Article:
“Well behaved women rarely make history.”
--Laurel Thatcher Ulrich, historian and author
Grey isn’t a color you will ever see in Greek Orthodox art—medieval artists lived and worked in a black-and-white world. But shades of grey are vital when it comes to building a modern fictional heroine. When I began writing Acquainted With the Night, I wanted Caro Grimaldi Clifford to be a fundamentally flawed heroine. She doesn’t always say the right thing, nor does she always act heroically. I knew it would be risky, but I was tired of playing it safe with my characters. As Caro came to life, her personality traits became layered, with room for her character to grow in the second book.
Caro drinks whisky, cusses in seven languages, and adores black-and-white movies. She’s brash enough to slug the hero and resourceful enough to drive a china shard into the eye of her enemy. She’s soft, hard, resourceful, foolish, smart, child-like, humorous, irreverent, compassionate, and insecure—when she finds herself in love and in trouble, more and more of these insecurities surface.
Thanks to her tour guide job, Caro has learned a bit about human nature, but she often draws the wrong conclusions. Like many people, Caro has been known to say the wrong thing at the worst possible time. As a result, she’s become her worst critic, censoring her language and holding back.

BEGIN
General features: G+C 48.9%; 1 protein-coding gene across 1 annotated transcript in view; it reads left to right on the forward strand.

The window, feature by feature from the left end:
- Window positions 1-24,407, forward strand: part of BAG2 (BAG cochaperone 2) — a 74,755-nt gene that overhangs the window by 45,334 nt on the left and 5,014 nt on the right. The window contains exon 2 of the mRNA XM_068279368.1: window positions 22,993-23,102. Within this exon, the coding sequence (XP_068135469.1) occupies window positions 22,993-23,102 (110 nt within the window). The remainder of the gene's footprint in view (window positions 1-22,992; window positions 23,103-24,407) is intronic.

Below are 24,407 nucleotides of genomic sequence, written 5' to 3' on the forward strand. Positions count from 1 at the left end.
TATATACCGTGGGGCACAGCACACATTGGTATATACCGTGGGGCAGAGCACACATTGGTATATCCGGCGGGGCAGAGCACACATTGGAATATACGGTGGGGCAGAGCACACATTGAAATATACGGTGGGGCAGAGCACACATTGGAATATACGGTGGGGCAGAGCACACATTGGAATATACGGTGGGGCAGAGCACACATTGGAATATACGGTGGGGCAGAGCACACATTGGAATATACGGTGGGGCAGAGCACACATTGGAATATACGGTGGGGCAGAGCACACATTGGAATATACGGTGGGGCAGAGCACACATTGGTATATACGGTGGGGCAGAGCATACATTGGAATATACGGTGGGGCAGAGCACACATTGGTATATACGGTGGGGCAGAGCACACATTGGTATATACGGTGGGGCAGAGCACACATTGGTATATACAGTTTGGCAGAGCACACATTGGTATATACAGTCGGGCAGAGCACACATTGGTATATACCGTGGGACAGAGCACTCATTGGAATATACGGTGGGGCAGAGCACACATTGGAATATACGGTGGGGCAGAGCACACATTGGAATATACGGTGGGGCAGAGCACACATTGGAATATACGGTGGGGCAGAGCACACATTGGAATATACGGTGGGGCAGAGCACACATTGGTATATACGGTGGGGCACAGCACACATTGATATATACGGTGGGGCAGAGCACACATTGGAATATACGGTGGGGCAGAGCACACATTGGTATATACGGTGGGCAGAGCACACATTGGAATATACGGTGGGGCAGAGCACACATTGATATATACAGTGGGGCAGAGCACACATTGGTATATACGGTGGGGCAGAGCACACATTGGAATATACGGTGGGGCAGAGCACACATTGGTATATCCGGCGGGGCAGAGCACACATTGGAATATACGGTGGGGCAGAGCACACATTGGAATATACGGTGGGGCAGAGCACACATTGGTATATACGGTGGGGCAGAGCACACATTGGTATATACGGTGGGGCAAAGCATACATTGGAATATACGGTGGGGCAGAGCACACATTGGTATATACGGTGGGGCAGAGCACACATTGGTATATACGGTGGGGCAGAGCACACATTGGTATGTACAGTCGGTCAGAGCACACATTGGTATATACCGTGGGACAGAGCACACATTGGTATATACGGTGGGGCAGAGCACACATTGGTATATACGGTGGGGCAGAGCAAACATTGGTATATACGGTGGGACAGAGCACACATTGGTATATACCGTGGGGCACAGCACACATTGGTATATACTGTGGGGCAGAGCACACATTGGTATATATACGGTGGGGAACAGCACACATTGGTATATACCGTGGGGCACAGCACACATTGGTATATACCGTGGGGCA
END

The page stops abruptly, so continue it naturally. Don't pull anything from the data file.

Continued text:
Deep down, Caro believes that her smart mouth is responsible for a series of disastrous romances. In fact, she’s compiled a list of her failed relationships, which she privately refers to as “the Lost Boys.” One of her ex-beaus entered the priesthood, moved to Monaco, and sent her a postcard that featured a casino. He signed his name Chip Monk. True, many heroines have endured a series of ruined love affairs, but Caro’s problem is different. Her failures have a biological explanation.
Due to her history, Caro is always struggling with personal demons. Her uncle calls her “Dame Doom,” because she’s cynical, always imagining worst case scenarios. And with good reason. Caro privately thinks of herself as a harbinger of death.
Caro’s last boyfriend had specialized in Jack the Ripper tours and couldn’t seem to get enough of her, That is, until he was suddenly distracted by a Soho waitress. A wise move on his part, really, since everyone Caro loved ended up dead.
Shortly before the novel opens, Caro has dropped out of King’s College to become a London tour guide—an odd career path for a Ph.D. candidate in medieval history, but she’d welcomed the chance to leave her uncle’s house in Oxford. She’d assumed that she would wear pearls and escort Americans through the Tate, but Caro didn’t excel at this job. She misplaced an entire family at Waterloo Station, and an article in the Observer had referred to her as a “loser guide.”
Still, Caro is determined to become an independent woman. Her flat is near Big Ben, and her gorgeous roommate (who briefly functions as Caro’s opposite) works for British Vogue. Then Caro’s uncle is murdered, and she must travel alone to Bulgaria. When she exits the world of Starbucks lattes and the Tube, she enters a world of blood-drinking, mind-reading immortals. Just as artifacts won’t always stay buried in the dirt, secrets push their way to the surface, and Caro must use her wits to unravel clues, locate medieval artifacts, and discover her role in an enigmatic prophecy, one that pits humans against vampires.